Morse Code

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Morse code is a communication protocol for transmitting textual over any number of electronic or other mediums. Its simple composition of these five elements:

  1. short mark - vocalized as 'dit' and often called dot, visually represented as (·) — one unit long
  2. longer mark - vocalized as 'dah' and often called dash, visually represented as (-) — three units long
  3. intra-character gap (between the dots and dashes within a character) — one unit long
  4. short gap (between letters) — three units long
  5. medium gap (between words) — seven units long

makes it clear over even low power transmissions, making it popular among hams who enjoy low power transmission. Morse code can be transmitted via many different ways, such as audio tones, electronic pulses, flashing lights, and more.

Contents

Modern Use

Today Morse code has been largely superceded by other communication protocols, but it is still enjoyed by amateur radio operators as a hobby. It is also used for identification of navigational beacons and some military communications. Most importantly Morse code survives as a form of emergency communications that can be applied to many different improvised mediums, particularly in the form of the well known ... --- ... (SOS).

Timing and Spacing

Morse code has an oft overlooked factor of timing, which will vary between operators depending upon their skill(speed). The length of the "dit" that an operators uses becomes the reference for all other timing, a dit becomes one time "unit".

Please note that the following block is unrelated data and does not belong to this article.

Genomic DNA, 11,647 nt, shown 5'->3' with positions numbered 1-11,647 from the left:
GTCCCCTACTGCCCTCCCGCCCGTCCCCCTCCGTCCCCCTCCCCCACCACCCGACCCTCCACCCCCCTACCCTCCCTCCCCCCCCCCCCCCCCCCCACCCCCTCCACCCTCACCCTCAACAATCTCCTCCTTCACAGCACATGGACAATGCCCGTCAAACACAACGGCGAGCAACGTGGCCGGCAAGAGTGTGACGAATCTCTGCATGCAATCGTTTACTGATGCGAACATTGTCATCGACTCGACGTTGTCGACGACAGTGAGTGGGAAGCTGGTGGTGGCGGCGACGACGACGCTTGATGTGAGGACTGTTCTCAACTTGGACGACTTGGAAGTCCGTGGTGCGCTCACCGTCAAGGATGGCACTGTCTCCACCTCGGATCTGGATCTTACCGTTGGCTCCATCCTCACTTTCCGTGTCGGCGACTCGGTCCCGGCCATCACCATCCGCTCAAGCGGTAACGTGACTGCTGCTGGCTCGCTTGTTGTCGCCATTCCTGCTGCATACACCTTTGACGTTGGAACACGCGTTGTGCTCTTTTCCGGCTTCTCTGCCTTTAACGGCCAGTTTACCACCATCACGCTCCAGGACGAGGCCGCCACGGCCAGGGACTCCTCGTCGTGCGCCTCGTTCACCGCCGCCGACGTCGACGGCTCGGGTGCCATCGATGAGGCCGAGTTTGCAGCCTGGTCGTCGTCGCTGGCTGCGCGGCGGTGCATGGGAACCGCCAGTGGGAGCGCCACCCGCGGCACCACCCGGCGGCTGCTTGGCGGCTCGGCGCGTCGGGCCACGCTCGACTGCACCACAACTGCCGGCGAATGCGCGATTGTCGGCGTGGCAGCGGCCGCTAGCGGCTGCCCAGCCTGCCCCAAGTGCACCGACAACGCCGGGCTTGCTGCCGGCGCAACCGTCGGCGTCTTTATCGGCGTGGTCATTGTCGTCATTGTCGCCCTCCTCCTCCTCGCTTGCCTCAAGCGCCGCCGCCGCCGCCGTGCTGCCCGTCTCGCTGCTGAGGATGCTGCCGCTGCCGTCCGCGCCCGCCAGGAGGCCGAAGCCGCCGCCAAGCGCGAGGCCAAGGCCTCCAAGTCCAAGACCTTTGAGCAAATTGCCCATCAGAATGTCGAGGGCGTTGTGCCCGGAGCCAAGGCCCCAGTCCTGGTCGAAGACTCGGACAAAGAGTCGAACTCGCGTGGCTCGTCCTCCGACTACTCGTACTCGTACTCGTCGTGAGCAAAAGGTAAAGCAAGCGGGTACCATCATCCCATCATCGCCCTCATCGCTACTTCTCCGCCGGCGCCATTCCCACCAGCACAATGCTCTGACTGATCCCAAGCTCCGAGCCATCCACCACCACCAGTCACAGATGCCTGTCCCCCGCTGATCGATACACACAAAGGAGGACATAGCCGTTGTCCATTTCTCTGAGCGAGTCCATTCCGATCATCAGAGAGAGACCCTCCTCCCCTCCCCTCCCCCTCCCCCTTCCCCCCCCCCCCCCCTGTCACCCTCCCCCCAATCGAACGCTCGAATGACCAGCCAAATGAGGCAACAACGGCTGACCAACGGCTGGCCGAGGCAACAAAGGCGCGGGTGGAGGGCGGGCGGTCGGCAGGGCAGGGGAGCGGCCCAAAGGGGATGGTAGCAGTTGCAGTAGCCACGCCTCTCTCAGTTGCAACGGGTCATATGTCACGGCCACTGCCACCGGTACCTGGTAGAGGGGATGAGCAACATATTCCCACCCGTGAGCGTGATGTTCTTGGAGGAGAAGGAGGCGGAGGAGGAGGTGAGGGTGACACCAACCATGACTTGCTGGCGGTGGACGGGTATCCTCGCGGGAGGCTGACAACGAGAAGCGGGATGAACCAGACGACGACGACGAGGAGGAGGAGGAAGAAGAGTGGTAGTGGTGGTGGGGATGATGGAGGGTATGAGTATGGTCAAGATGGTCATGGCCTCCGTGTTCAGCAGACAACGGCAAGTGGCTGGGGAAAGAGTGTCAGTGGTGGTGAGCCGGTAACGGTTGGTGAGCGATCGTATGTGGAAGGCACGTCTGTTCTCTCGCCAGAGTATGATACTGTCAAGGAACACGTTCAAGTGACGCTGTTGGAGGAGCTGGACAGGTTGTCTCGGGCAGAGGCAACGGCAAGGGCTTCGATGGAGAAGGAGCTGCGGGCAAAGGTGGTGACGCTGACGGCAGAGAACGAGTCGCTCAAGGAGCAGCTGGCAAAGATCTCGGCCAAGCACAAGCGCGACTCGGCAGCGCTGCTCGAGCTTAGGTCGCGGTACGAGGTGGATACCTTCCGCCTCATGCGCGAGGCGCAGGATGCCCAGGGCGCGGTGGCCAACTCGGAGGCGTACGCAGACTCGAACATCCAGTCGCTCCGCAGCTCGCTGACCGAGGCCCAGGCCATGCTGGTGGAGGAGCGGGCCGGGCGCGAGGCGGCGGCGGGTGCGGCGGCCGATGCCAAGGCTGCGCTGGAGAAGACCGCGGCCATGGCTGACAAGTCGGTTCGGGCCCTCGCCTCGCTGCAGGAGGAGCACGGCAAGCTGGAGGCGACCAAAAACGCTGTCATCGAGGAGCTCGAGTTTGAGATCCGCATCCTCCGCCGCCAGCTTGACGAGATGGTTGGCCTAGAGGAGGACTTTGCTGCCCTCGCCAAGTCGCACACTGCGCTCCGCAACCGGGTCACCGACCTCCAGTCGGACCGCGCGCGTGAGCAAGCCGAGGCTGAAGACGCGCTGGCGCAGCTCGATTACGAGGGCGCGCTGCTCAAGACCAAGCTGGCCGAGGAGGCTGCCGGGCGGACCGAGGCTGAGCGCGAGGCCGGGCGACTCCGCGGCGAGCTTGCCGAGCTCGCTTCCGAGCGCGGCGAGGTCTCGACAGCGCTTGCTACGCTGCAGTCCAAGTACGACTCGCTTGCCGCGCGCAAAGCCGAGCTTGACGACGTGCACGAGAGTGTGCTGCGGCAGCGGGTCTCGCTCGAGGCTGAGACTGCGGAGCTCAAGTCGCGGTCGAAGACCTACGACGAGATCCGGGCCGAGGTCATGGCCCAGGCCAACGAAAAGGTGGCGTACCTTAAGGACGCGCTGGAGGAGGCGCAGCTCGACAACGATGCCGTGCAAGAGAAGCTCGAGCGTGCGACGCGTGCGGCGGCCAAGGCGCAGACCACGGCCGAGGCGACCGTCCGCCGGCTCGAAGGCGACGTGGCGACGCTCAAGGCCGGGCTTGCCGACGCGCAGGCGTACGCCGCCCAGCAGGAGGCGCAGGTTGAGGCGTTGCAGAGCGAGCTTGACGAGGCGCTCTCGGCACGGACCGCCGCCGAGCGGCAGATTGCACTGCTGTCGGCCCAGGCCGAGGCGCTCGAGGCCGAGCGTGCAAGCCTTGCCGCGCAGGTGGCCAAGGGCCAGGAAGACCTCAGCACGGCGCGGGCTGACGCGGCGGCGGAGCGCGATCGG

1. dit(.) = one unit longe pulse, tone, flash, etc...
  2. dah (-) = three continuous units long pulse, tone, flash, etc...
  3. intra-character gap (between the dots and dashes within a "letter") = one unit of silence
  4. short gap (between letters) = three units of silence
  5. medium gap (between words) = seven units of silence

Morse Code Guide

Character Code Character Code Character Code Character Code Character Code Character Code
A · — J · — — — S · · · 1 · — — — — . · — · — · —  : — — — · · ·
B — · · · K — · — T 2 · · — — — , — — · · — —  ; — · — · — ·
C — · — · L · — · · U · · — 3 · · · — —  ? · · — — · · = — · · · —
D — · · M — — V · · · — 4 · · · · — ' · — — — — · + · — · — ·
E · N — · W · — — 5 · · · · ·  ! — · — · — — - — · · · · —
F · · — · O — — — X — · · — 6 — · · · · / — · · — · _ · · — — · —
G — — · P · — — · Y — · — — 7 — — · · · ( — · — — · " · — · · — ·
H · · · · Q — — · — Z — — · · 8 — — — · · ) — · — — · — $ · · · — · · —
I · · R · — · 0 — — — — — 9 — — — — · &, Wait · — · · · @ · — — · — ·

Prosigns

Wait ·-···

Invitation to transmit -·-

Error ········

End of work ···-·-

Understood ···-·

Starting Signal -·-·-

Morse Q codes

These are abbreviations used in morse code. These are international in nature, and are quite common to see. If you are monitoring CW transmissions you may see them, if you are sending CW you should use these.

See Also

References

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